Today is what you see. The "uniform" made up today of jeans, blouses or T-shirts and sneakers had not imposed itself, even though they were ubiquitous pieces mixed with more glamorous ones, and the sneakers had not replaced the shoes. Fashion consumption was not yet democratized and massified and the Portuguese had not awakened to the cult of brands. Ready-to-wear was growing by heart. In women's clothing, the coats had very wet shoulders, the masculine-inspired suit reigned, the tweed and knit were viral, the ruffles, the skirts very short and the maxi jackets resurfaced, the colors bordeaux, dark brown, black , gray and red in more designer clothes anticipated the minimalism that would emerge in the 1990s. The shoes were flat, buttoned or not too high heels and worn with bright or very dark tights. The accessories glittered with hats, berets, gloves, headbands, wide belts, bracelets with many charms and several rings in one hand.

In 1988 came the first quality women's magazines that contained fashion productions: Maxim, Elle and Marie Claire. These magazines contributed to the dissemination of new talent in the fields of photography and fashion production, as well as models and other professionals related to the sector, such as producers, makeup artists and hairdressers. Moda already gained status, with Ana Salazar at the front line and also with the talents of Manuel Alves and José Manuel Gonçalves, Mário Matos Ribeiro and Eduarda Abbondanza, Jose Antonio Tenente, Helena Redondo, Manuela Gonçalves, Antonio Augustus, Karen Ritter, Helena Kendall, Jose Carlos, Zignio and Paulo Matos. Those who wanted to walk in the latest fashion scream bought in stores that were a reference in the capital, such as Ana Salazar's Apple, Manuela Gonçalves's Loja Branca, Battaglia, Loja das Meias, Rosa & Teixeira, Charlot, Ayer, Carnation and Cinnamon. Resisting Porphyry Contrasts that, since the 1960s, gave a breath of possible modernity to city youth. Even though the fashion studios and tailors were becoming extinct, the shops selling cloth by the meter resisted, especially in Baixa, Chiado and Avenida de Roma. Thirty years ago modeling agencies were embryonic. American Bryan had a career with a modeling school where he taught how to fashion. Two models were furious: Dalila Martins and Yolanda (Groom). Tó and Mi Romano models were in contact with the best abroad, having created the first modeling agency in Portugal, Central Models. In beauty, the makeup prevailed in light tones and the hair gained volume with the perms. Perfumes exuded strong compositions and, in 1988, there was a passion for women's fragrances Giorgio Beverly Hills and Montana, by Claude Montana, and endured Anaïs Anaïs and Loulou, both from Cacharel, Azzaro 9, Louis Azzaro, Poison, Christian Dior, and O persisted from Lancome, from Lancome, L'Air du Temps by Nina Ricci, and Calèche from Hermès. The decor followed the dictates of the English classics and abounded with the vines, the peels, the many moldings, the bulky curtains, the "Japanese", the bibelots, the old adultery (to pretend to be family heirlooms), the rugs and carpets. with the Arraiolos point and the Vista Alegre porcelain. The culinary fad (in the days when chefs were not all chefs) were cream, whether in the famous cod-oven dish or in the so-called "aunts" food, ladies who were usually family mothers, with Portuguese Red Cross volunteers, who successfully opened decorated spaces like their homes, where they served food at table or by weight, as they did in private life. They traveled abroad and the favorite destinations for those looking for a greater "breath of fresh air" were London and Madrid due to counterculture, which was also driven by credit opening at travel agencies and the democratization of credit cards. . One traveled by plane dressed almost to precept (who would say!) And in economy class there was still space between the chairs to trace the legs. Three decades ago, there were only two television channels and we all watched the same programs and talked about the same series and soap operas and watched the increase in the production of Portuguese series and soap operas, the novel Passerelle, with Ana Zanatti, a sensation in 1988. Due to the absence of the film, spectacle, sports and fashion industries (which persists), we lived, as we still do, as television presenters who were the Portuguese celebrities, to which the soap opera actresses are added today. There were 37 theaters, most with their doors facing the street, and we discovered multi-room theaters, such as the Alfa Triplex (11 theaters), Fonte Nova and Gemini that competed with the "old" Apollo 70 and Quartet. In music, the female was disparate with singers such as Teresa Salgueiro, Eugenia Melo and Castro, Lena d'Agua, Xana (Radio Macau), Pilar Homem de Melo, Ne Ladeiras, Candida Branca Flor, Ana or Linda de Suza. In season…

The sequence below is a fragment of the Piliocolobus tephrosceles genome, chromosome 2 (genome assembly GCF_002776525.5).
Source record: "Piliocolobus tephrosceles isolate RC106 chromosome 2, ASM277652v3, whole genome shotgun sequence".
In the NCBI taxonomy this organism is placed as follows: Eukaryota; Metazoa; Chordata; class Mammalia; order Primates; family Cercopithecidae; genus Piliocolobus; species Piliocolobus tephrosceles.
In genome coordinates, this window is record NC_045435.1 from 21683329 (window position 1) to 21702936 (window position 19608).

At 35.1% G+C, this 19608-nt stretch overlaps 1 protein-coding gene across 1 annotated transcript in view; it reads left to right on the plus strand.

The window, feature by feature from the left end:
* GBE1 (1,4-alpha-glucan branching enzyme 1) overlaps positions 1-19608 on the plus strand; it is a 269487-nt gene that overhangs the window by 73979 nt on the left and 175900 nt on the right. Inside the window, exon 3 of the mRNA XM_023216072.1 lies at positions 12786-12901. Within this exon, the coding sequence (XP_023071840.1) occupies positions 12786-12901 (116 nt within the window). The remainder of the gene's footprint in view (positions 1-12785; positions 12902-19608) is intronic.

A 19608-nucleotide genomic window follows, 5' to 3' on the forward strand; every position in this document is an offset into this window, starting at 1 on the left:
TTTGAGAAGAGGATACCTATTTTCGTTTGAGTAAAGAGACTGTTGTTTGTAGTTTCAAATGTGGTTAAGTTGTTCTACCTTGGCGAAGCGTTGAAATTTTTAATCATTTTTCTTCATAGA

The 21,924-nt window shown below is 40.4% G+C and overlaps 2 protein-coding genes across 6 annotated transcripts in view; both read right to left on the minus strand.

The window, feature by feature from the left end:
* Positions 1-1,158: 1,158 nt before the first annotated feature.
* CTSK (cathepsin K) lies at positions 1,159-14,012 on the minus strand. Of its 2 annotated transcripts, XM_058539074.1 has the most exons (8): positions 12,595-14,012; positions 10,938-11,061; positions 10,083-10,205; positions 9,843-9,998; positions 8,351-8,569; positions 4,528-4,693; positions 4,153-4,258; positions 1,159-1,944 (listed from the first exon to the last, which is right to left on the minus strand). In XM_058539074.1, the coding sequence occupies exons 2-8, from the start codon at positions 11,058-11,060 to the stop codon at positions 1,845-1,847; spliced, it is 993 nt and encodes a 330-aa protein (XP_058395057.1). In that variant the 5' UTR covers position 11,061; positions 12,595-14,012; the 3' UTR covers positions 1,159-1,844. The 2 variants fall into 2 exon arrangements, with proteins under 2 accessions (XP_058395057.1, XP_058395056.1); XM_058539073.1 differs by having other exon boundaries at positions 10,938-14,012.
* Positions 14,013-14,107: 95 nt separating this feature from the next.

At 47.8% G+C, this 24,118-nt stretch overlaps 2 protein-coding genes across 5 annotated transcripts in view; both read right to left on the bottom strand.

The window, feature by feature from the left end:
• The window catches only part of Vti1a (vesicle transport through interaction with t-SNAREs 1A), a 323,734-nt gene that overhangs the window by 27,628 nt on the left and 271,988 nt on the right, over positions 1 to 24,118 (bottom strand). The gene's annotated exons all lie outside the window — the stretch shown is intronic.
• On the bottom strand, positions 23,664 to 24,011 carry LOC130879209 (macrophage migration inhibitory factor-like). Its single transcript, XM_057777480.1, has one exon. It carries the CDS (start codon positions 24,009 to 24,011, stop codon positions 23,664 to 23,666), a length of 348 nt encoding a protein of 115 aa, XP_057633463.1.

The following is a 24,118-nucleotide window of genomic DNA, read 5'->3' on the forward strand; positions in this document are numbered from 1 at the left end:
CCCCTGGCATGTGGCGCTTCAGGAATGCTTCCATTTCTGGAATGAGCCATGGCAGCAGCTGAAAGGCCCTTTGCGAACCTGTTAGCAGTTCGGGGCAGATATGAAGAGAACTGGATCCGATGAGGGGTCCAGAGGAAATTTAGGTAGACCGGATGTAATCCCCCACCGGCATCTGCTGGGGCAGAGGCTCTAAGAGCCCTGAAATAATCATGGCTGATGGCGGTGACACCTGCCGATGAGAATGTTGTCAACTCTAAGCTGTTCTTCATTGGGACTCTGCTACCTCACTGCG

. (tagsToTranslate) 80's (t) cinema (t) music (t) fashion (t) culture (t) shops (t) restaurants (t) discotheques (t) Lisbon (t) Porto (t) Portugal